Glad you are enjoying it.
I later went to a 645ci which I specified with a rare manual, and finally an M6. V10 with a nasty transmission. My final BMW. I wanted a manual in that car, and last year I came across one (V10 manual). I had never heard of one but they were available late in the run.
Very sorry to have missed that!
Has the CCV system been replaced recently? As it wears out, it can lead to increased oil consumption and vacuum leaks. Might be worth looking at that, I’ve replaced that system on several BMW’s with the M54 and it’s decreased oil consumption by a fair bit.
As for the sound system, you’ll need go into the DSP settings and disable the processing, that’ll fix the echo. Pretty sure you just have to click the “DSP” button on the head unit and it’ll take you there.
The rear steer is likely due to a combination of worn rear control arms, worn rear lower ball joints, and/or the alignment settings. Having worked on close to a hundred E39’s in my time running a BMW shop, that’s what is causing your “rear steer” feeling. The rear multi-link suspension is amazing, but it does feel like crap when it wears out. That and a lot of alignment shops are lazy and don’t adjust the rear end correctly because it’s kind of a nuisance— that’s also the reason that E39’s and many other modern BMW’s wear out rear tires on the insides… it’s not the factory camber settings as people like to complain about, it’s the rear toe.
For the shifter, I’d recommend replacing all of the bushings in the shift linkage, those can develop quite a bit of slop over the years and lead to a crappy feel. Along with that, get rid of the wooden shift knob, they feel very rubbery. My favorite mod to BMW’s of this era is the “ZHP” knob; it’s shorter, weighted, and just feels much more solid. You don’t even need a short shifter once you install that knob, it’s a lifehack to getting significantly improved shift quality in a BMW.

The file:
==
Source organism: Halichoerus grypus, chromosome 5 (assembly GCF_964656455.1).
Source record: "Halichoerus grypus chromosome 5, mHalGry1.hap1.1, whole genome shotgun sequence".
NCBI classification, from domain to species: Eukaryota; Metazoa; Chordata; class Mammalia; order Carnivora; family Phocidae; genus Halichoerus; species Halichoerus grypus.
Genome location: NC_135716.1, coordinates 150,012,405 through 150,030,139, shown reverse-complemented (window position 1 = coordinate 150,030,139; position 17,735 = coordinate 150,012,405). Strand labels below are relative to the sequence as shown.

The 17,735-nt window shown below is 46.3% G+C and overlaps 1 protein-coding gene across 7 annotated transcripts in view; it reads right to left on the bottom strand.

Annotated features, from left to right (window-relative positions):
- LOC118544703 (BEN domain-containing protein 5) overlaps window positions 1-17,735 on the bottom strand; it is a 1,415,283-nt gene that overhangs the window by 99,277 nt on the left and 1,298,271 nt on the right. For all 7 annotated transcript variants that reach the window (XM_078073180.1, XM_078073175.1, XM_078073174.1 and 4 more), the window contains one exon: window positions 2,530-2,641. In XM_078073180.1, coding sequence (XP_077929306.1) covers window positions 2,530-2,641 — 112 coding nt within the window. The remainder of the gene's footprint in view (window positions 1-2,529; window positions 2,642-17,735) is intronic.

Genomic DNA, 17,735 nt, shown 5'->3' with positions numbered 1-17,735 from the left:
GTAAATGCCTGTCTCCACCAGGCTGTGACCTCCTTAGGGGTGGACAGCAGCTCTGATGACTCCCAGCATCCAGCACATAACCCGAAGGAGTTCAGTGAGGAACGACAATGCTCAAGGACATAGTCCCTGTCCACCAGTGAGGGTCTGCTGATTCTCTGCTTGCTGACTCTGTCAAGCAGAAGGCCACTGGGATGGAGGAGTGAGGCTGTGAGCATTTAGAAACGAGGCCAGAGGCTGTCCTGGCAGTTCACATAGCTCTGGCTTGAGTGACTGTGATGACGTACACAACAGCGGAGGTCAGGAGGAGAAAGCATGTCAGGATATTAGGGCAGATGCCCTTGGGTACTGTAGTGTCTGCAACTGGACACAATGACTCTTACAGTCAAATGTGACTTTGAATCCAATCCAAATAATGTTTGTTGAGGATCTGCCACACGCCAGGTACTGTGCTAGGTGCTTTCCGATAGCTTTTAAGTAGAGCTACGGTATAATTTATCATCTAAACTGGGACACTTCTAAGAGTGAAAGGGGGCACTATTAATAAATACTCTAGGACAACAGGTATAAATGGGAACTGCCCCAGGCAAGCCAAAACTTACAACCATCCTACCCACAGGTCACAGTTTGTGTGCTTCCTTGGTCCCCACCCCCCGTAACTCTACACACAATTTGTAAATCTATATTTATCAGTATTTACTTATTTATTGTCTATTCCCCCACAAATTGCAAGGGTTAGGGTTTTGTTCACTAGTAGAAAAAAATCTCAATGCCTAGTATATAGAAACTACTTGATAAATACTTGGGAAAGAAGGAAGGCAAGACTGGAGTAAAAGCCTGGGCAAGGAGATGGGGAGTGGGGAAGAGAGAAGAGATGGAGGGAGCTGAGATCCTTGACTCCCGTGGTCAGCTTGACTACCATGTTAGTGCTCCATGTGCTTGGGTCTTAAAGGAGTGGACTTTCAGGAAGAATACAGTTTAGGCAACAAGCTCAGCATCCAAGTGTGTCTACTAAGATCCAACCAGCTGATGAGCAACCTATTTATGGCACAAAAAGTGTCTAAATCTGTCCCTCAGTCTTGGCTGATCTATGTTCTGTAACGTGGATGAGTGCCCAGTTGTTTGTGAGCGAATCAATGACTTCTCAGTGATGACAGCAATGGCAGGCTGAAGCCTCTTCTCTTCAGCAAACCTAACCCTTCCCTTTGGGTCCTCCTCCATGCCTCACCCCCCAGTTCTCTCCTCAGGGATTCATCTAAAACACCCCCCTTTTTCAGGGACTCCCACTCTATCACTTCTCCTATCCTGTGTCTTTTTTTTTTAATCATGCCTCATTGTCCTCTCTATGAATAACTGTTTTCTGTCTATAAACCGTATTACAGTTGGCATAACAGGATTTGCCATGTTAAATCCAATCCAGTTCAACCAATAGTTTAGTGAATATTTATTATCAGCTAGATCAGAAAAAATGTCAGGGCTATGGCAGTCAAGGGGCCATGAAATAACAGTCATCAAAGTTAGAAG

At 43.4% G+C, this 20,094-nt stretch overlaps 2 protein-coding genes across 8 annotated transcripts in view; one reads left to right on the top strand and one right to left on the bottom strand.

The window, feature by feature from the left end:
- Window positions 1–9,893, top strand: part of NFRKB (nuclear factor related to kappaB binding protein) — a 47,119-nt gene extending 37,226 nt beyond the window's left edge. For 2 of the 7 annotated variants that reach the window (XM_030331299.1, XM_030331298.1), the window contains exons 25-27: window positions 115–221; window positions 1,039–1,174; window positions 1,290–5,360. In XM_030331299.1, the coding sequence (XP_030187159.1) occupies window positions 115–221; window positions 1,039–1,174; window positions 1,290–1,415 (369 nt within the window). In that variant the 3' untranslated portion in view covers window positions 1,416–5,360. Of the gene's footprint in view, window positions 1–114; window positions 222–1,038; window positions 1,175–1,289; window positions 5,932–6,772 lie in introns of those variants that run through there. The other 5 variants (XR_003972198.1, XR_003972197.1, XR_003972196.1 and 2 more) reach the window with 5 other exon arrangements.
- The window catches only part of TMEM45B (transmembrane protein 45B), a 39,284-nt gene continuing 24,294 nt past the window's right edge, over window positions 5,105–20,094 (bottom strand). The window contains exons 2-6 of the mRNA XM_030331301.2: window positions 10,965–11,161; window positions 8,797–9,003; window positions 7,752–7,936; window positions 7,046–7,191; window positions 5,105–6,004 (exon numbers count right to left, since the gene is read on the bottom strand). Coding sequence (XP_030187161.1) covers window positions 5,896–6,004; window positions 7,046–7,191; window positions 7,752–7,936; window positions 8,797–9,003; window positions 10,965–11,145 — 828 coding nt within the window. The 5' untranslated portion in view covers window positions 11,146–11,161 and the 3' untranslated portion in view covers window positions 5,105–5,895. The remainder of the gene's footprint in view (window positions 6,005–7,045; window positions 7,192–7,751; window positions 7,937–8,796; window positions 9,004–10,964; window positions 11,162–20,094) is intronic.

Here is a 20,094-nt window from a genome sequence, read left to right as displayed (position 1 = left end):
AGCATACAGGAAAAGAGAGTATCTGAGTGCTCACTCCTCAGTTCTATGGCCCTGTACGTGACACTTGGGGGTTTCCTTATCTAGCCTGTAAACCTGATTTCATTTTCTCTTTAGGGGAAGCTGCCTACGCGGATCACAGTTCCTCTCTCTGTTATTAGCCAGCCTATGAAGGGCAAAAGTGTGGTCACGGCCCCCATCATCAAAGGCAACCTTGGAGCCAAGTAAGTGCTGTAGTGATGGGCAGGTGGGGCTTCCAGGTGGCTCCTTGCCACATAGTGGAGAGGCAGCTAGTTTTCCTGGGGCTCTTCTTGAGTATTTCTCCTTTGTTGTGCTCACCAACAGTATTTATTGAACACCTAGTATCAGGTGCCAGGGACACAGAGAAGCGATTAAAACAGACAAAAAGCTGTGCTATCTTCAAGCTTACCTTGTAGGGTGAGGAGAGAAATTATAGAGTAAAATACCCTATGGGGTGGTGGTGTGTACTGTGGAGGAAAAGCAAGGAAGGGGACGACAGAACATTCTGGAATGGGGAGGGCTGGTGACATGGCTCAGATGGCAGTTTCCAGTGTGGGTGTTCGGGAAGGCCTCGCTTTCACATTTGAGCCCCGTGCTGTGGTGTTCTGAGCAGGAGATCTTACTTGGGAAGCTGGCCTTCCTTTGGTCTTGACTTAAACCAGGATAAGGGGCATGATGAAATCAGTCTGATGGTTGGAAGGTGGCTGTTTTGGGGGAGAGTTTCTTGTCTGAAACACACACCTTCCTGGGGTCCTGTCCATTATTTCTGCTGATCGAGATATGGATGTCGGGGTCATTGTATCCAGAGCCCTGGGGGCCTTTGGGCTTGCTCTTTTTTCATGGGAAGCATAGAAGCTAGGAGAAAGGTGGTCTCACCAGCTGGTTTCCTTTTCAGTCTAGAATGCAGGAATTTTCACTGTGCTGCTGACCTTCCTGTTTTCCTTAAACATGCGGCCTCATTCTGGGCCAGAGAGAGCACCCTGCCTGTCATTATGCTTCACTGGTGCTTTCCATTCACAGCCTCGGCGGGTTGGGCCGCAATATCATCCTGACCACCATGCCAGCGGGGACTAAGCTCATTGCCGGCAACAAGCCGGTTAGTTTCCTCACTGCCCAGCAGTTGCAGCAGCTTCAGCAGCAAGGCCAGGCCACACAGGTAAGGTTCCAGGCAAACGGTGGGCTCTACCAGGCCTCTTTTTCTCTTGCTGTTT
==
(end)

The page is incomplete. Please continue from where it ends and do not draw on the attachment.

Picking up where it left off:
Good advice. I had issues getting my E39 and E38 aligned, I believe the factory procedure requires weights put in certain seats of the car so the suspension is loaded correctly. Most places didn’t want to bother.
The ZHP knob is a great upgrade. Just watch out for the appropriately named “b1tch clip” when doing the shifter bushings. Impossible to see and hard to reach/remove but definitely worth it to get that factory shift feel back.
The weights are part of it, the other part of it is that the toe adjustment is done on one of the upper arms and accessing the eccentric bolt is an absolute pain with the car on an alignment rack. BMW makes a special wrench for it, it’s got like 3 zigzags in it. Most alignment shops look at that, say “screw it,” and just crank the easily accessible camber adjustment bolt until the specs are “good enough.”
It’s funny that people still call it the b*tch clip, I’ve never really had any issues removing it. I guess it’s a lot harder to do when you’re on your back, I’ve had the luxury of doing it one a lift at my shop where everything is seemingly “easy.”
Love the car! I owned an 01 330i sedan with the 5 speed, put something like 150k miles on it. It is still my favorite car i have ever had. I remember the 1k mile/1 quart of oil need well, too.
Check the underhood plastics, as the coolant expansion tank (which is pressurized) is plastic, they eventually pop.
As for the shifter, the best upgrade i made on my 330 was the “ZHP shift knob”. It is slightly shorter, weighted, and leather wrapped. Believe it or not, it made a huge difference is shifting feel. I don’t think it cost more than $40 or $50.
I look forward to seeing more on your BMW, so i can relive BMW ownership vicariously!
I can attest to the quality of the ZHP knob.